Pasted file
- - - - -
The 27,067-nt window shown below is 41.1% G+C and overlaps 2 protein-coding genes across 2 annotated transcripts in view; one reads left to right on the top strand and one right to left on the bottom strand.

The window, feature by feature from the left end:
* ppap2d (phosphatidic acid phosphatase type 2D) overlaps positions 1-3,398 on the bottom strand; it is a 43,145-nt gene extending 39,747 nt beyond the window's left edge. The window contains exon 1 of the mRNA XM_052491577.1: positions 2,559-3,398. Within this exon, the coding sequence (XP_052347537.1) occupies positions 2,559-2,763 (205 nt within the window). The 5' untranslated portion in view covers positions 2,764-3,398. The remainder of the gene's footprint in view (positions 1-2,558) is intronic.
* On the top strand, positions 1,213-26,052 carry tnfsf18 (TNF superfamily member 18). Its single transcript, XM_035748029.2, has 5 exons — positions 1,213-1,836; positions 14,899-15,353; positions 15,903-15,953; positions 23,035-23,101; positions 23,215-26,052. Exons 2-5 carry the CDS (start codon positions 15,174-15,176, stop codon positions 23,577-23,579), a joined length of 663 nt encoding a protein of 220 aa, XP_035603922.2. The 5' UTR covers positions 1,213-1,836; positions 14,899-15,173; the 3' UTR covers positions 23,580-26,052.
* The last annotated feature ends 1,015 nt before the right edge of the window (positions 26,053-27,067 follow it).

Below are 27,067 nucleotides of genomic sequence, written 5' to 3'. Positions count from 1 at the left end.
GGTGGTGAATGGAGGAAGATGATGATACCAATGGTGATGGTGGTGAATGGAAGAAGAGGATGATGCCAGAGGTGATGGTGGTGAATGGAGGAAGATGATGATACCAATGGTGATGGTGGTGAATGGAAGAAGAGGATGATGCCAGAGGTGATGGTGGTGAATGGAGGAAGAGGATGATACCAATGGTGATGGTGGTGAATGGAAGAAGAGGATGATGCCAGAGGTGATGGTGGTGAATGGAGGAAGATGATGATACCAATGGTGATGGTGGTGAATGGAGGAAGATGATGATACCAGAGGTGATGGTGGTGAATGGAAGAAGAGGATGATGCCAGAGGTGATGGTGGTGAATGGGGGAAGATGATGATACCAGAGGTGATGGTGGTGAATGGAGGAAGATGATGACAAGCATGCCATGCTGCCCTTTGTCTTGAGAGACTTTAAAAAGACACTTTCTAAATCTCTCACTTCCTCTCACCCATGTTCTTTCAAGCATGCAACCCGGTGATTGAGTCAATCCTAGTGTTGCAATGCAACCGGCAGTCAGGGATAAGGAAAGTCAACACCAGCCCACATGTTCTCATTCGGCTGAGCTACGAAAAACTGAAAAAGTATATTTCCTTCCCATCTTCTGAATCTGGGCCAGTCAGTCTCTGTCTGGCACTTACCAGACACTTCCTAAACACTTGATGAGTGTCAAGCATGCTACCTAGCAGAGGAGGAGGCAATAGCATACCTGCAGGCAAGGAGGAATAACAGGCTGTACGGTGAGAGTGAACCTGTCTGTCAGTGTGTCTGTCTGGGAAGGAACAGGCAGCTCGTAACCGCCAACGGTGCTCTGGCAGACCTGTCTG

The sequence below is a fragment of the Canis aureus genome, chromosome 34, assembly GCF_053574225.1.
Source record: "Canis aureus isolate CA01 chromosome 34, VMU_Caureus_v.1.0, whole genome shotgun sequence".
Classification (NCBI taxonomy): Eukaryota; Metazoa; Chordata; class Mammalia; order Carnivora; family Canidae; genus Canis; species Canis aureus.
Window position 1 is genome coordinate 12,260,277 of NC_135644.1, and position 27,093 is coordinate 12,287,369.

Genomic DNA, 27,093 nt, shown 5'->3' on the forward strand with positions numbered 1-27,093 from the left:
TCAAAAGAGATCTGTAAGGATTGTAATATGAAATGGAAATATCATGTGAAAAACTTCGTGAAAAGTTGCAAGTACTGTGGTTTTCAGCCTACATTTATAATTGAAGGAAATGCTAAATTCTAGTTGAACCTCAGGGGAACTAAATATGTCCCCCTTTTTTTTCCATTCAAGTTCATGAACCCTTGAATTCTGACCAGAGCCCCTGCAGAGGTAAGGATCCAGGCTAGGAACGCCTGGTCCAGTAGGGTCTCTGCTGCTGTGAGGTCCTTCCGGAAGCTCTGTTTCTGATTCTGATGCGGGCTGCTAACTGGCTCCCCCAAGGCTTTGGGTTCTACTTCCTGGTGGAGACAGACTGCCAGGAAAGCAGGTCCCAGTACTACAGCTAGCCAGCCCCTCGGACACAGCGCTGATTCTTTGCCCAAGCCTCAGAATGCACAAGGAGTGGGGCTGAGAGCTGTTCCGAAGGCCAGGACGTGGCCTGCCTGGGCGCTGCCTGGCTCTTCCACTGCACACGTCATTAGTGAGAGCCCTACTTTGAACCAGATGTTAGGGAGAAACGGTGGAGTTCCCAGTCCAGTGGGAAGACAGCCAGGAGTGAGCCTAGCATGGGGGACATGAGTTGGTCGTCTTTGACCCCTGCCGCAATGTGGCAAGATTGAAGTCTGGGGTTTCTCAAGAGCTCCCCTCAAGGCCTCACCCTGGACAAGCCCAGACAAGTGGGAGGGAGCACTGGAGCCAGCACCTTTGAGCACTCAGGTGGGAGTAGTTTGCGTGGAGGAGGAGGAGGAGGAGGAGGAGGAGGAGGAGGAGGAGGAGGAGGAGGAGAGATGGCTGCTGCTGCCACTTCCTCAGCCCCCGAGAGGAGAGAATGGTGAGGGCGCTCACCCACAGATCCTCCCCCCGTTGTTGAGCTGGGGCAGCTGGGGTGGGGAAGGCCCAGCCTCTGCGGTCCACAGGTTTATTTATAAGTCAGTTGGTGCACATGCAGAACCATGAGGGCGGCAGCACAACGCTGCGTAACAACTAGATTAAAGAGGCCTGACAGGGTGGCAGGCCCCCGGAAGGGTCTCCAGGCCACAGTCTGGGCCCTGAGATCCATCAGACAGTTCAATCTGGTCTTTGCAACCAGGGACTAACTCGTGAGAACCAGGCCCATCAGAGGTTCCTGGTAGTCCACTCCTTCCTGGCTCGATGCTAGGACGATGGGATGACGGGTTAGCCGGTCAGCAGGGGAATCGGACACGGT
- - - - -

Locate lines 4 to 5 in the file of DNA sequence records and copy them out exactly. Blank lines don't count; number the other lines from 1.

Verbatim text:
* On the top strand, positions 1,213-26,052 carry tnfsf18 (TNF superfamily member 18). Its single transcript, XM_035748029.2, has 5 exons — positions 1,213-1,836; positions 14,899-15,353; positions 15,903-15,953; positions 23,035-23,101; positions 23,215-26,052. Exons 2-5 carry the CDS (start codon positions 15,174-15,176, stop codon positions 23,577-23,579), a joined length of 663 nt encoding a protein of 220 aa, XP_035603922.2. The 5' UTR covers positions 1,213-1,836; positions 14,899-15,173; the 3' UTR covers positions 23,580-26,052.
* The last annotated feature ends 1,015 nt before the right edge of the window (positions 26,053-27,067 follow it).